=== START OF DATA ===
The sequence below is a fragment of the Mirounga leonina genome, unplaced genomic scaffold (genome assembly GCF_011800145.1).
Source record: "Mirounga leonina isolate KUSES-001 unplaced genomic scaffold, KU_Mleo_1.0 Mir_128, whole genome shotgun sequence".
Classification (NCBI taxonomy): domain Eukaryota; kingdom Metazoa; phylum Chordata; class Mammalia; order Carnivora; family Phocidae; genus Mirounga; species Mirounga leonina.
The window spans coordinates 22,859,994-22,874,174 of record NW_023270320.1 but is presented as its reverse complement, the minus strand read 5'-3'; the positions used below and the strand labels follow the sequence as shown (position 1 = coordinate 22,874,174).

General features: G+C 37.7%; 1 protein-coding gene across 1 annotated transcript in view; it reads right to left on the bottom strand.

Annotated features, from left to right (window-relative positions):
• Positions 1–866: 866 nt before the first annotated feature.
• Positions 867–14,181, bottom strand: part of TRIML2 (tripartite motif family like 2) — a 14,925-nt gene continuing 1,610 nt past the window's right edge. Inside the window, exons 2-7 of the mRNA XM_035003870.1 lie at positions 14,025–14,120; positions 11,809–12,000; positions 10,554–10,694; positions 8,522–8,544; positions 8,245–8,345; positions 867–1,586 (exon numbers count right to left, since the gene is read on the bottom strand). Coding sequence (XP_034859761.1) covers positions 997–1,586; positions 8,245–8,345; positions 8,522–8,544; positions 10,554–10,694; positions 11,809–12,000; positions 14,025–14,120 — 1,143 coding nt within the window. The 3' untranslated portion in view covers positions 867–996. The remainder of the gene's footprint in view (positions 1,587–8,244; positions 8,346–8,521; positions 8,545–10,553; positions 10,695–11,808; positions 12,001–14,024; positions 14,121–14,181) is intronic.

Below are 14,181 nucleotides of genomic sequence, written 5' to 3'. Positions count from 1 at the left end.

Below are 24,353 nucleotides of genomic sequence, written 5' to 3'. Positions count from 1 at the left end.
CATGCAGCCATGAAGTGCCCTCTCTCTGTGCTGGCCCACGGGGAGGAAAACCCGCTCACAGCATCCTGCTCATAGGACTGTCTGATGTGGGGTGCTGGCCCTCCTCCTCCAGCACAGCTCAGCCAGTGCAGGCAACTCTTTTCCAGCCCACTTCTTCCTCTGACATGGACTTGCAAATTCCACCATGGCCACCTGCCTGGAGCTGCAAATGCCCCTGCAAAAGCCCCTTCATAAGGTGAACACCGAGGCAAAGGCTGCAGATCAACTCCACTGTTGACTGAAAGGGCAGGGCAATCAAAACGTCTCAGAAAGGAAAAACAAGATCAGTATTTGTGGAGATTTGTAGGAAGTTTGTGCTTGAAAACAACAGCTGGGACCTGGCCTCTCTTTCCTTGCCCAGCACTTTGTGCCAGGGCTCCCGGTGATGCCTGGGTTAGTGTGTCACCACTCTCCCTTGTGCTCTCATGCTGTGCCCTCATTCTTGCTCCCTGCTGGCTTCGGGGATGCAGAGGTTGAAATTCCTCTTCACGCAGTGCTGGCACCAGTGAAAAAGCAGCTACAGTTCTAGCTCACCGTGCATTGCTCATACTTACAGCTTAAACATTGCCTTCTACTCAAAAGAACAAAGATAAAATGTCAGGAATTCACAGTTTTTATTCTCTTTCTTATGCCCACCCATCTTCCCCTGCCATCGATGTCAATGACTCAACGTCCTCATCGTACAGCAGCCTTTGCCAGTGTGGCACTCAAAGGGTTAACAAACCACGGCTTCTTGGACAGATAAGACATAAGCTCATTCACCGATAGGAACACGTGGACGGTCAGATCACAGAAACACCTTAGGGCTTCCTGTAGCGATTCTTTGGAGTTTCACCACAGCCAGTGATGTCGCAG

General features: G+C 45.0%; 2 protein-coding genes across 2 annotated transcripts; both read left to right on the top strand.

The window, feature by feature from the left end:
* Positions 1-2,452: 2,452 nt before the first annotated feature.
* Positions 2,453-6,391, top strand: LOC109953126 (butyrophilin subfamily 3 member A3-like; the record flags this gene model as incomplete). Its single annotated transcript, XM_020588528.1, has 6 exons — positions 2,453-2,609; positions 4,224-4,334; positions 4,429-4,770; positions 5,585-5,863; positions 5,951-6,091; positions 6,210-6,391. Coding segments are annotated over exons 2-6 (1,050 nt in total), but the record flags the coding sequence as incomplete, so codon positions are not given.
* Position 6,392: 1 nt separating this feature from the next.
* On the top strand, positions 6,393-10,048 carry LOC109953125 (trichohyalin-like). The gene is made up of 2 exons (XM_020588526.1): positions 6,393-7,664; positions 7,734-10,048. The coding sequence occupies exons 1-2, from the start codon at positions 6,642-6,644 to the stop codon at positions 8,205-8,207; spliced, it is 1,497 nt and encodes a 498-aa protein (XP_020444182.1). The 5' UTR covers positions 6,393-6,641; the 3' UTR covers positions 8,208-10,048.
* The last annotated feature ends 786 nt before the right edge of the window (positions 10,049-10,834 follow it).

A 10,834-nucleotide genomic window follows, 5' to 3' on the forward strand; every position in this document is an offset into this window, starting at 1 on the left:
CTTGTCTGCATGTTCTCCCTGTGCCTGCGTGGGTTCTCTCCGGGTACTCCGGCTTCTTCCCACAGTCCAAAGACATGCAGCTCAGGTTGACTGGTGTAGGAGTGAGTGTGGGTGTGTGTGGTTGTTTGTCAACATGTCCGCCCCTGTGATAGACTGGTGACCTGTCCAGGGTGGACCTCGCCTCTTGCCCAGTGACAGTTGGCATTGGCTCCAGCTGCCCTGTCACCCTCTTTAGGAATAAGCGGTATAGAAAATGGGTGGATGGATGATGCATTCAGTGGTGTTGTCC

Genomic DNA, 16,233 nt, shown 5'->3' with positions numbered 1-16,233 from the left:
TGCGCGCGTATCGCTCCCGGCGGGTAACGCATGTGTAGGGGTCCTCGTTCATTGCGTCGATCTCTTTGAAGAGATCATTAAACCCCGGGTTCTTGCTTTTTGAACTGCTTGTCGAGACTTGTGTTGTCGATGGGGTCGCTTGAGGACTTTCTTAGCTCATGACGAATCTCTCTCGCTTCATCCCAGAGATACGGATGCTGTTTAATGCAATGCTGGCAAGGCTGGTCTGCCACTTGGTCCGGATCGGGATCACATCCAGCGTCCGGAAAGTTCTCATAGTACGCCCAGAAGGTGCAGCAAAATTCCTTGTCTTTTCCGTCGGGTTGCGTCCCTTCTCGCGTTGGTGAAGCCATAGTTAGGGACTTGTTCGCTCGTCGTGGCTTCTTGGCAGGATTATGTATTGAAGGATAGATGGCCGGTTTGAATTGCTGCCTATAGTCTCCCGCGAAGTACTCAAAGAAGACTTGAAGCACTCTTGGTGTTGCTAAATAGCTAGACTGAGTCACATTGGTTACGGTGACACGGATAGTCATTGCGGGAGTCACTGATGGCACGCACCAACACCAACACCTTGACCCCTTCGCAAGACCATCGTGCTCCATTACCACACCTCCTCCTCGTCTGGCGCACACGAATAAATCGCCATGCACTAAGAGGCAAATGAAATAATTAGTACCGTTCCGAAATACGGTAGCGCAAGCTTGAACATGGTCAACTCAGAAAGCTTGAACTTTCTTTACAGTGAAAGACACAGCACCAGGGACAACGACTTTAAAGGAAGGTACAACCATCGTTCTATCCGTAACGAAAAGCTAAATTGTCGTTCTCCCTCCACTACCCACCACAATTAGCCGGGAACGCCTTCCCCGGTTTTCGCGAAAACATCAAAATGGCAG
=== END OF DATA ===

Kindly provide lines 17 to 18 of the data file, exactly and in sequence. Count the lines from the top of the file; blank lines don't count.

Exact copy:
* On the top strand, positions 6,393-10,048 carry LOC109953125 (trichohyalin-like). The gene is made up of 2 exons (XM_020588526.1): positions 6,393-7,664; positions 7,734-10,048. The coding sequence occupies exons 1-2, from the start codon at positions 6,642-6,644 to the stop codon at positions 8,205-8,207; spliced, it is 1,497 nt and encodes a 498-aa protein (XP_020444182.1). The 5' UTR covers positions 6,393-6,641; the 3' UTR covers positions 8,208-10,048.
* The last annotated feature ends 786 nt before the right edge of the window (positions 10,049-10,834 follow it).